Total Solar Eclipse April 8th 2024

 
1,098Views 0Comments Posted 02/04/2024

NASA Urges the Public to ‘Shoot the Total Solar Eclipse’ — And Drops Five Tips. 

 

NASA has published a new video on YouTube packed with simple advice for those who want to photograph the partial and total solar eclipse on Monday, April 8.  “It’s a perfect opportunity to capture unforgettable images,” writes Mara Johnson-Groh at NASA’s Goddard Space Flight Center, in a blog post. That’s not strictly true. In fact, the best advice to anyone about to witness their first total solar eclipse is easy—don’t do it. Time spent fiddling with cameras during the few minutes of totality is time not spent experiencing the view of the solar corona. However, NASA knows that this kind of advice is roundly ignored, so offers these tips for photographing the eclipse—if you must:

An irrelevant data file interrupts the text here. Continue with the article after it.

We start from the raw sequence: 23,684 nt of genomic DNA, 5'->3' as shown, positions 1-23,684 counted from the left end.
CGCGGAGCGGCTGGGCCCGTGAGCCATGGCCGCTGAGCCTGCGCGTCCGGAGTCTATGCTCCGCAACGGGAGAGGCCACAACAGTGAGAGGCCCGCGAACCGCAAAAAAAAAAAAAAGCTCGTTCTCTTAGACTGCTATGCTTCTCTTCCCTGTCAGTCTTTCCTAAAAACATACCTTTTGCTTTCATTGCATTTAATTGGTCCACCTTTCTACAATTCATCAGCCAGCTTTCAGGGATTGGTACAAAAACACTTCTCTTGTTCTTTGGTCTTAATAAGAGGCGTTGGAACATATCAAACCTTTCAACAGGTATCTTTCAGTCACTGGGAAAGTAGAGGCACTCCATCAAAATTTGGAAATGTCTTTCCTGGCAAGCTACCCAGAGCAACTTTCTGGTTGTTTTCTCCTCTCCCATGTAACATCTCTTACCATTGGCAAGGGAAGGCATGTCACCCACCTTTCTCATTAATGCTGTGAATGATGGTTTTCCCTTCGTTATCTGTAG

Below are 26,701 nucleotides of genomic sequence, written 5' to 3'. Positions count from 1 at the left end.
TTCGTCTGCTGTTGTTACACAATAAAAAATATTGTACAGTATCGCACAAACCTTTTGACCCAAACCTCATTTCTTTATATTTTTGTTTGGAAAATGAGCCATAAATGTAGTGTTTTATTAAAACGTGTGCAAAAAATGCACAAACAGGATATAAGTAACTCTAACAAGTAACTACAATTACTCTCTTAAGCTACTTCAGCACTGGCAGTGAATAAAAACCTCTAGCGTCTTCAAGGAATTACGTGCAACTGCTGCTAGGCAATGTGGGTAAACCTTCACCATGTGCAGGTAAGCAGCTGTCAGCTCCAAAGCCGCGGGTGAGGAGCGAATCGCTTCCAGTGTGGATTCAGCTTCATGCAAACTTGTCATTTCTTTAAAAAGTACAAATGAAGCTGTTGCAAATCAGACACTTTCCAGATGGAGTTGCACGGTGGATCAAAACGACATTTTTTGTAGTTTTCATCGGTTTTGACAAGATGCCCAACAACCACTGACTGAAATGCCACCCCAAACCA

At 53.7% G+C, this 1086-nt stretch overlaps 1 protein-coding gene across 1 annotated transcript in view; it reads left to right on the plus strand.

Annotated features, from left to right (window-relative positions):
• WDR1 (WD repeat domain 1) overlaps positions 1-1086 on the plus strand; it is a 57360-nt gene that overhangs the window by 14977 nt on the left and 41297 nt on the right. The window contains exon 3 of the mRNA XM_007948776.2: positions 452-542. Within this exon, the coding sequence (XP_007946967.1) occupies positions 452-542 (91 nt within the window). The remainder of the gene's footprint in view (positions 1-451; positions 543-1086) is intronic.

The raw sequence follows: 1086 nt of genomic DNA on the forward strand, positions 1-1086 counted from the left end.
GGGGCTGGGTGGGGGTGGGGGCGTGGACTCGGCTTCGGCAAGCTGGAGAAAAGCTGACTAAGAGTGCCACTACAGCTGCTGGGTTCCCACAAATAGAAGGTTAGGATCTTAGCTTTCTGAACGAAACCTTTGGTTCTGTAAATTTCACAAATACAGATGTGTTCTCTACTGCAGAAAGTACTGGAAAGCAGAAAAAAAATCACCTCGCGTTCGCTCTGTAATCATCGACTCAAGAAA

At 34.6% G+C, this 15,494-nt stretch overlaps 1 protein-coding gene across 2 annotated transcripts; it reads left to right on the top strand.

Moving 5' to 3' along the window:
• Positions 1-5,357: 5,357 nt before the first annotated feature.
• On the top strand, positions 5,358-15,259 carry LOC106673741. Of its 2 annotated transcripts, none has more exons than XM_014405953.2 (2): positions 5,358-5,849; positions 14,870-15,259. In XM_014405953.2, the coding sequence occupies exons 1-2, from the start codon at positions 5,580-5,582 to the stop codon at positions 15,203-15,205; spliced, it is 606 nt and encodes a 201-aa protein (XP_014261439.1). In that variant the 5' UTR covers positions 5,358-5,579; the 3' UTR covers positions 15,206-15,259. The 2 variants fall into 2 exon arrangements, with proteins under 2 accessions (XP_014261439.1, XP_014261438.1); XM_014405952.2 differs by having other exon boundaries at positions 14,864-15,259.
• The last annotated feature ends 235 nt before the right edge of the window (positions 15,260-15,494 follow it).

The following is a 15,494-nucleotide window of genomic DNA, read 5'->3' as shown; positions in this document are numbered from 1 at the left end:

1. Safety First: Looking directly at the sun is dangerous to your eyes and your camera.  Use a special solar filter to protect your camera and solar viewing glasses to protect your eyes.  Remove the filter at totality to see the Sun’s outer atmosphere.

 

  1. Any Camera Is a Good Camera: The photographer matters more than the camera.  Use a tripod for stability and a delayed shutter release timer to avoid blurry images.  Focus on the human experience of watching the eclipse.

 

  1. Look Up, Down, All Around: Look around to capture the eerie lighting and shadows during the eclipse. Capture wide-angle photos to document your eclipse experience.

 

  1. Practice: Know the capabilities of your camera before eclipse day. Experiment with adjustable exposures and manual focus for crisp shots.  Test camera settings on the un-eclipsed sun beforehand.

 

  1. Share: Share your eclipse experience with friends and family. Tag @NASA to connect your photos on social media and share them with NASA.